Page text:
Natural Dependencies

Opening: 15 October, 18:00 – 22:00
16 – 31 October 2021 (open Friday – Sunday 13:00-18:00h)


Natural Dependencies is a multimedia exhibition about the connectivity of all living things, using mycelium as a metaphor.

In the exhibition, we highlight the apparent fragility of relationships around us, both social as well as natural relationships, and also question this apparent division. Many creatures in nature depend on one another – and this has become painfully visible in recent ecological destruction.

Fungi are the masters of adaptability, and their abilities reach far beyond our current comprehension. Sometimes they play a connecting role, bringing organisms together through huge below-ground mycelium networks, sometimes they decompose what’s no longer alive ultimately to create new life again. It is undeniable that we would not be alive on this planet today if it wasn’t for fungi bringing plants to land from water ages ago.

Oftentimes fungi confuse us and break our definitions of what an individual is. A lot of the time we tend to focus on boundaries rather than our connections, in research as well as in culture. It is socially encouraged to become as independent as possible throughout your lifetime, dependency on another person or object can be seen as a weakness. We think that by acknowledging these moments of connection and how valuable they are, we can become more appreciative of what is around us and have a better sense of belonging.

From filtration systems and mushroom inks to the fungal network and a scent inspired by the communication between plants and fungi; all works in the exhibition feature mycelium in one way or the other. The exhibiting artists are Catherine Ostraya, Merle Bergers, Sophie Steengracht & Suzette Bousema.



Catherine Ostraya – Mycofiltracao (2021)

Mycofiltracao is a video work made during a residency earlier this year in Montemor-o-Novo, Portugal. It showcases the making of a home-made fungi filter, consisting of mycelium, straw and the entirety of her hair. The object was placed in a local river to filter the water from petrol and heavy metals. The work is a local intervention in the ecosystem of the village, as well as an attempt to use our bodies for remediation in the most tangible of ways. The result is a collaboration between the biomaterial of human and fungi, and a personal act of piety.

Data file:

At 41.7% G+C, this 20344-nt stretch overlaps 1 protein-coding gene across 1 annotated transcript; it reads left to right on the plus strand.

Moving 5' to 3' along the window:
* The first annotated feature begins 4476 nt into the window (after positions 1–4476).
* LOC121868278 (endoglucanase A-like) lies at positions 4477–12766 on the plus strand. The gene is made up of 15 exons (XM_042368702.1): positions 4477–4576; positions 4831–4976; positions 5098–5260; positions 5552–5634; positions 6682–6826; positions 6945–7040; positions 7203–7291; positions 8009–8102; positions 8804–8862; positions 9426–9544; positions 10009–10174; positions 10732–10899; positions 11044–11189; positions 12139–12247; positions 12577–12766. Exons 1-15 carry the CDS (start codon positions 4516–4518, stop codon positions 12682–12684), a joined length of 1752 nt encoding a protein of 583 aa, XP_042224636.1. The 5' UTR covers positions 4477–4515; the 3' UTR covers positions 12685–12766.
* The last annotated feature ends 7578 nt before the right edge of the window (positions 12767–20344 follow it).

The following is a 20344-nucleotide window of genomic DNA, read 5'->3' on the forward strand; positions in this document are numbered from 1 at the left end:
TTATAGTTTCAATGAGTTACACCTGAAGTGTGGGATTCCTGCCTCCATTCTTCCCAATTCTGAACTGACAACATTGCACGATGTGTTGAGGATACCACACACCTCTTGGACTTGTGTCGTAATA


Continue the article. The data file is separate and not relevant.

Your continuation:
Suzette Bousema – Super Organism (2021)

Super Organism is a multimedia project about the below-ground fungal network through which almost all plants are connected. This symbiosis between plant and fungi is called ‘mycorrhiza’ (derived from Greek, ‘mukès’ (fungus) and ‘rhiza’ (root). The photographs show scientific cultures of ectomycorrhizal fungi, which grow as a blanket around plant roots. The weaved tapestry is based on a microscopic photograph of a plant root, with arbuscular mycorrhizal fungi inside of it. This type of mycorrhizal fungi penetrates the plant roots and is made visible by scientists, using a blue pigment which only sticks to the fungi. 

Thanks to soil scientist Nadia Soudzilovskaia & PhD students Riccardo Mancinelli, Weilin Huang & Chenguang Gao (LU). Thanks to the support of Fentener van Vlissingen Fonds, MIAP Foundation & Mondriaan Fonds. The soundscapes are made in collaboration with musician Rafaele Andrade (KNURL). 


Merle Bergers – Understory mycorrhiza (2021)

Understory mycorrhiza is an immersive scent on interconnectivity, inspired by the entangled life that takes place underneath the forest floor. Representing mycelium, roots, mosses, the decay of organic material and the regeneration of soil, the fragrance was built up out of plant materials and molecules extracted from the soil and fungi. Understory mycorrhiza was created in collaboration with Suzette Bousema, on the occasion of her multimedia project Super Organism.


Sophie Steengracht – Fruiting bodies (2021)

Fruiting bodies is a drawing inspired by the rapid overnight growth and decay of diverse forms of fungi. It is made with ink extracted from Boletus edulis (English: cep, penny bun, porcino or porcini) and Coprinopsis atramentaria, commonly known as the common ink cap or inky cap mushroom.
The title of the exhibition was also made by Sophie, using mushroom inks.





Catherine Ostraya, Merle Bergers, Sophie Steengracht & Suzette Bousema

Organised by

Catherine Ostraya & Suzette Bousema


Ju-An Hsieh

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